Brewery workers vote 93% in favour of unionization in a response to low wages and lack of transparency from management.
VANCOUVER, British Columbia, Oct. 26, 2020 (GLOBE NEWSWIRE) -- Turning Point Brewing Company workers are leading the way in a resurgence of brewery union organizing activity in British Columbia. The workers are joining the Service Employees International Union (SEIU) Local 2. This represents one of the most significant brewery unionizations in the province in decades.
Neil Singh works as a Logistics Operator for Turning Point. He explains the factors leading to overwhelming support for a union at his workplace: “When the pandemic started, sales skyrocketed by something like 80 percent. To compensate us for the extra effort due to increased demand, we were paid a pandemic wage top up, but it was ended after 2 months for no apparent reason. Vancouver is an expensive city and it was insulting.” Singh continues, “Turning Point workers just want the same respect as other union members across Canada.”
Inconsistent treatment by management was another major concern. The over 60 Turning Point workers have long experienced uneven wage increases. Some new employees were receiving a raise, while others hadn’t seen a significant wage boost even after 20 years of working for the brewery. Especially since the beer conglomerate Labatt acquired Turning Point in 2015, workers were feeling more powerless than ever.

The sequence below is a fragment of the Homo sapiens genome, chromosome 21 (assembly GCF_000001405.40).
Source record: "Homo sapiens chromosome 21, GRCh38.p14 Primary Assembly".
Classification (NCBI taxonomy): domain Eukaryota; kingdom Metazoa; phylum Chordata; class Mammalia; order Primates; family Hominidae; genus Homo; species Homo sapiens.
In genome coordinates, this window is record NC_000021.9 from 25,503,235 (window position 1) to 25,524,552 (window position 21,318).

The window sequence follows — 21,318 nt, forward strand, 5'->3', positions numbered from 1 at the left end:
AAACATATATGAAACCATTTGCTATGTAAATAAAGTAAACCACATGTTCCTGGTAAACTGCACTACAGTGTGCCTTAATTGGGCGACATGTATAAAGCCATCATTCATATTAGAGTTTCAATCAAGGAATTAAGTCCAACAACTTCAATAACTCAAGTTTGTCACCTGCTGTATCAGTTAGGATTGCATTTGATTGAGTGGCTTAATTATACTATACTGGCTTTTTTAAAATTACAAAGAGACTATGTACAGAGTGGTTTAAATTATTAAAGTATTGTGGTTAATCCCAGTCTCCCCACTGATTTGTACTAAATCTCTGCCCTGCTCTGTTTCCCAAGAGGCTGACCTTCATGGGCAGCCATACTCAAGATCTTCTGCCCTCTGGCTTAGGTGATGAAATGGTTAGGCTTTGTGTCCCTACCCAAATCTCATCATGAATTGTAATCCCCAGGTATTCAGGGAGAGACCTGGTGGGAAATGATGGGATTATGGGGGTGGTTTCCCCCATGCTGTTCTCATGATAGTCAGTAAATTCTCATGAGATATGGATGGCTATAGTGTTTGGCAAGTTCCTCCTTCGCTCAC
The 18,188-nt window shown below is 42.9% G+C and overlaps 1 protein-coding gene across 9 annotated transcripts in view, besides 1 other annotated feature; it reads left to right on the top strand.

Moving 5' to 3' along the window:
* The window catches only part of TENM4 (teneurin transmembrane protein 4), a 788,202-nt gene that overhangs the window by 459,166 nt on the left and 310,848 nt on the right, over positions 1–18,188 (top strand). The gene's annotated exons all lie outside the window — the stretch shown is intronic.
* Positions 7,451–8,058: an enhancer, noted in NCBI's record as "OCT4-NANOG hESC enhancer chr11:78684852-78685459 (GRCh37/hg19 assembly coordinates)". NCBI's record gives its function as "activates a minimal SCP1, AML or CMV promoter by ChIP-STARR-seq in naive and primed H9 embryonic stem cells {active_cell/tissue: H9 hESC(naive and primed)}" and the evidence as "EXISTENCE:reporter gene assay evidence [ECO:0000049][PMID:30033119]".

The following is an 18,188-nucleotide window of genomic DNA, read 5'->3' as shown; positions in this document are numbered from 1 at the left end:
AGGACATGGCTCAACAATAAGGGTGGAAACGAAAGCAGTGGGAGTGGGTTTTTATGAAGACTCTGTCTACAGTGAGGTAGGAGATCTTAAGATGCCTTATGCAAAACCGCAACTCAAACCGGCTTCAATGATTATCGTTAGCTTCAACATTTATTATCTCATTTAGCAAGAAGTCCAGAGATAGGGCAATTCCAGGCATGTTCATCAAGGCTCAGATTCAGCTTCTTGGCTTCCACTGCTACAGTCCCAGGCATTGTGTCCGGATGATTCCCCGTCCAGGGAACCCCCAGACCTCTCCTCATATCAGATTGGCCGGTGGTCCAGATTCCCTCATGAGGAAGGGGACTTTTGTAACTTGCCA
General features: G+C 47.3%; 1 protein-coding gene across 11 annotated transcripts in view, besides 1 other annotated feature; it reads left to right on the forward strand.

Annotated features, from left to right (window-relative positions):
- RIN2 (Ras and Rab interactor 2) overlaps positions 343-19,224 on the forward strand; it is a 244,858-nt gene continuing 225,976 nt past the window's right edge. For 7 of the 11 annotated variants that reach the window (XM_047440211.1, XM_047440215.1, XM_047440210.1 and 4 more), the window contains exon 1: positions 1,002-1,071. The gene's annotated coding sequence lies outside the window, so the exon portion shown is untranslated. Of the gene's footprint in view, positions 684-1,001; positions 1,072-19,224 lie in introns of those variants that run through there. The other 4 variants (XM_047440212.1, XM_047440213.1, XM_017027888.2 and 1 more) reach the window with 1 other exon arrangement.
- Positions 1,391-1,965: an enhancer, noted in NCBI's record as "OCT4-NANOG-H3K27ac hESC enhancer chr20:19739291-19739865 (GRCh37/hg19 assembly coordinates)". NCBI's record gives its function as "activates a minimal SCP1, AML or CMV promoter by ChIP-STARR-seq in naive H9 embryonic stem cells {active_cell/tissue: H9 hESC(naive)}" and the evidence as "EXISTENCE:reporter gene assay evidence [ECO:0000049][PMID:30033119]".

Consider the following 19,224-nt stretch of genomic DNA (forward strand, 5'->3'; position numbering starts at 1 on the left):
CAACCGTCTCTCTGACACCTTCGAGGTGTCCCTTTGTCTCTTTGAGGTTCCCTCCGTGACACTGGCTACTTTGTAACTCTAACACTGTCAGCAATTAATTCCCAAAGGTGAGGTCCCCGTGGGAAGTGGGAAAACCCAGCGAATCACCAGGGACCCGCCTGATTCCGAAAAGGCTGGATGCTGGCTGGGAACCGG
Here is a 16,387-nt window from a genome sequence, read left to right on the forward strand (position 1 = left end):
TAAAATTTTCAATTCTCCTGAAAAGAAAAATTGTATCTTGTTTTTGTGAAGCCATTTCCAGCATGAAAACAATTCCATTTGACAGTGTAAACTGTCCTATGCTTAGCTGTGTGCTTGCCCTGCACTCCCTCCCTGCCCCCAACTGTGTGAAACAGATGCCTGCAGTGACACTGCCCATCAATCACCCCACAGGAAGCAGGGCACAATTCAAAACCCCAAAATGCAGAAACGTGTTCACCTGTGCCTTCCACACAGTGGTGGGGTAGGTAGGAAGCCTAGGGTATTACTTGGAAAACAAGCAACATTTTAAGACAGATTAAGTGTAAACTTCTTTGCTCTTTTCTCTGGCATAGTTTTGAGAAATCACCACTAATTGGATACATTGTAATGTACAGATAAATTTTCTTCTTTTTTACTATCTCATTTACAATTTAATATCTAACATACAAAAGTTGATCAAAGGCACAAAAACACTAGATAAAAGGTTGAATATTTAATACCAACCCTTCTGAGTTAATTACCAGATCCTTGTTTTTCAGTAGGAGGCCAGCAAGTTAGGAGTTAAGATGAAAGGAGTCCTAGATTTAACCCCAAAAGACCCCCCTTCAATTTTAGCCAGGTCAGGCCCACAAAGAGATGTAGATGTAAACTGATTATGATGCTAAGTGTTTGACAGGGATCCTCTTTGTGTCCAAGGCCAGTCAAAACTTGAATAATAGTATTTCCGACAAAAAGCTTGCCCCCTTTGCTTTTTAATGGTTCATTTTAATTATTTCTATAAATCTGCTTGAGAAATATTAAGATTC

Glenn Solomon, who works in Blending, says: “Unionizing will give us a voice that will be heard, provide us with due process and at least some form of protection. We won't have to wonder if there will be any sort of wage increase every year as it will all be spelled out in black and white in a collective bargaining agreement. A union offers us our best opportunity to be compensated fairly and treated respectfully.”
These issues are not unique to the Turning Point Brewing Company; they are widespread in the craft brewery industry. This has prompted SEIU Local 2 to invest more resources into organizing the craft and independent brewery sector. Dave Bridger is the President of SEIU Local 2. He joined SEIU Local 2 while working as a brewery worker at Labatt. Bridger says: “The pandemic has once again highlighted the poor working conditions in the brewery industry, and SEIU Local 2 is stepping up to reach out to these workers.” He continues, “SEIU Local 2 has its roots in the brewery industry. It was established as a brewery workers’ union in 1902. We are reconnecting with our roots, and we’ve committed substantial resources to help craft brewery workers form a union at their workplaces over the next few years.” Bridger is also involved in supporting brewery workers as the president of the Canadian Brewery Council.
Singh is looking forward to collective bargaining and winning better working conditions for himself and his coworkers at Turning Point. He encourages other brewery workers across the province and nation to pursue unionization: “You deserve respect. Everyone should try to form a union at work. It's the only way your voice will be heard.”
SEIU Local 2 represents workers across British Columbia and Canada in the liquor production, distribution and retail industry including Mission Hill Winery, JAK's Beer Wine Spirits, Molson, Granville Island, and Okanagan Springs.
Contact: Assya Moustaqim-Barrette